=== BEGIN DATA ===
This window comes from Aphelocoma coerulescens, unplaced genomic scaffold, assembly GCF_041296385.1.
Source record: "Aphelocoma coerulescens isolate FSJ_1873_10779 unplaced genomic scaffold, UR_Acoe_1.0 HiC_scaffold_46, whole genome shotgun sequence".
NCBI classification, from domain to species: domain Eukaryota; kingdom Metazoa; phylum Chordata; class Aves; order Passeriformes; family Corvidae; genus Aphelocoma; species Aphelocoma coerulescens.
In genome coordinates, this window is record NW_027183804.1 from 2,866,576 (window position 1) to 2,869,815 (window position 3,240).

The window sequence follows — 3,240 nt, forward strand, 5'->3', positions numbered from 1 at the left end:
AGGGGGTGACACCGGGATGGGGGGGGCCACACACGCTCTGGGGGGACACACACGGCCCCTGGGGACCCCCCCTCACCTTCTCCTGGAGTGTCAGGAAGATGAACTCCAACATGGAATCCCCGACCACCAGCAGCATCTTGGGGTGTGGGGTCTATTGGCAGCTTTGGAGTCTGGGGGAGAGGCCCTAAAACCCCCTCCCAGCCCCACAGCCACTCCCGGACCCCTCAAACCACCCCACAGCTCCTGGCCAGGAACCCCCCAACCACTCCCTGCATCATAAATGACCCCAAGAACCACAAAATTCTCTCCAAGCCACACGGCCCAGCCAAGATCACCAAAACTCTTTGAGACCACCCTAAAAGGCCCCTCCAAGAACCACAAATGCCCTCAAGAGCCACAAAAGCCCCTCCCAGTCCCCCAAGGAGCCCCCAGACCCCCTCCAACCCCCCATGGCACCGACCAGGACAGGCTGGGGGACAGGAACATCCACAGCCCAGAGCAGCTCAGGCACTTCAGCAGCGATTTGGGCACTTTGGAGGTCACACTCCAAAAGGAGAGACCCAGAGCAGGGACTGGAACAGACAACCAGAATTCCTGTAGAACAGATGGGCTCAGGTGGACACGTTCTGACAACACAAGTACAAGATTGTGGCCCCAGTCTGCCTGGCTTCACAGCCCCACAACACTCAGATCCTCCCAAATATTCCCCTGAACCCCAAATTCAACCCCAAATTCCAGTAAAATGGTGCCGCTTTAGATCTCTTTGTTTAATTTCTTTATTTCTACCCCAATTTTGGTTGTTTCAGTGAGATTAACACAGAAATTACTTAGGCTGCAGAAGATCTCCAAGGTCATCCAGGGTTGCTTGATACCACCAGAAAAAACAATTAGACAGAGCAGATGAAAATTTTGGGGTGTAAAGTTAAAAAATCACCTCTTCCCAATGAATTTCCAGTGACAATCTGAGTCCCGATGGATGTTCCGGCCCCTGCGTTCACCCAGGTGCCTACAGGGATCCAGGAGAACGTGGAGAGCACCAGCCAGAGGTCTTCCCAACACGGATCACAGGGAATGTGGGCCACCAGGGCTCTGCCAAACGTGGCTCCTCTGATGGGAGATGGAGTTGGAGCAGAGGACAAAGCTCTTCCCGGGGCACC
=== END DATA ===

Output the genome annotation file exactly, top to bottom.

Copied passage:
This window comes from Aphelocoma coerulescens, unplaced genomic scaffold, assembly GCF_041296385.1.
Source record: "Aphelocoma coerulescens isolate FSJ_1873_10779 unplaced genomic scaffold, UR_Acoe_1.0 HiC_scaffold_46, whole genome shotgun sequence".
NCBI classification, from domain to species: domain Eukaryota; kingdom Metazoa; phylum Chordata; class Aves; order Passeriformes; family Corvidae; genus Aphelocoma; species Aphelocoma coerulescens.
In genome coordinates, this window is record NW_027183804.1 from 2,866,576 (window position 1) to 2,869,815 (window position 3,240).

The window sequence follows — 3,240 nt, forward strand, 5'->3', positions numbered from 1 at the left end:
AGGGGGTGACACCGGGATGGGGGGGGCCACACACGCTCTGGGGGGACACACACGGCCCCTGGGGACCCCCCCTCACCTTCTCCTGGAGTGTCAGGAAGATGAACTCCAACATGGAATCCCCGACCACCAGCAGCATCTTGGGGTGTGGGGTCTATTGGCAGCTTTGGAGTCTGGGGGAGAGGCCCTAAAACCCCCTCCCAGCCCCACAGCCACTCCCGGACCCCTCAAACCACCCCACAGCTCCTGGCCAGGAACCCCCCAACCACTCCCTGCATCATAAATGACCCCAAGAACCACAAAATTCTCTCCAAGCCACACGGCCCAGCCAAGATCACCAAAACTCTTTGAGACCACCCTAAAAGGCCCCTCCAAGAACCACAAATGCCCTCAAGAGCCACAAAAGCCCCTCCCAGTCCCCCAAGGAGCCCCCAGACCCCCTCCAACCCCCCATGGCACCGACCAGGACAGGCTGGGGGACAGGAACATCCACAGCCCAGAGCAGCTCAGGCACTTCAGCAGCGATTTGGGCACTTTGGAGGTCACACTCCAAAAGGAGAGACCCAGAGCAGGGACTGGAACAGACAACCAGAATTCCTGTAGAACAGATGGGCTCAGGTGGACACGTTCTGACAACACAAGTACAAGATTGTGGCCCCAGTCTGCCTGGCTTCACAGCCCCACAACACTCAGATCCTCCCAAATATTCCCCTGAACCCCAAATTCAACCCCAAATTCCAGTAAAATGGTGCCGCTTTAGATCTCTTTGTTTAATTTCTTTATTTCTACCCCAATTTTGGTTGTTTCAGTGAGATTAACACAGAAATTACTTAGGCTGCAGAAGATCTCCAAGGTCATCCAGGGTTGCTTGATACCACCAGAAAAAACAATTAGACAGAGCAGATGAAAATTTTGGGGTGTAAAGTTAAAAAATCACCTCTTCCCAATGAATTTCCAGTGACAATCTGAGTCCCGATGGATGTTCCGGCCCCTGCGTTCACCCAGGTGCCTACAGGGATCCAGGAGAACGTGGAGAGCACCAGCCAGAGGTCTTCCCAACACGGATCACAGGGAATGTGGGCCACCAGGGCTCTGCCAAACGTGGCTCCTCTGATGGGAGATGGAGTTGGAGCAGAGGACAAAGCTCTTCCCGGGGCACC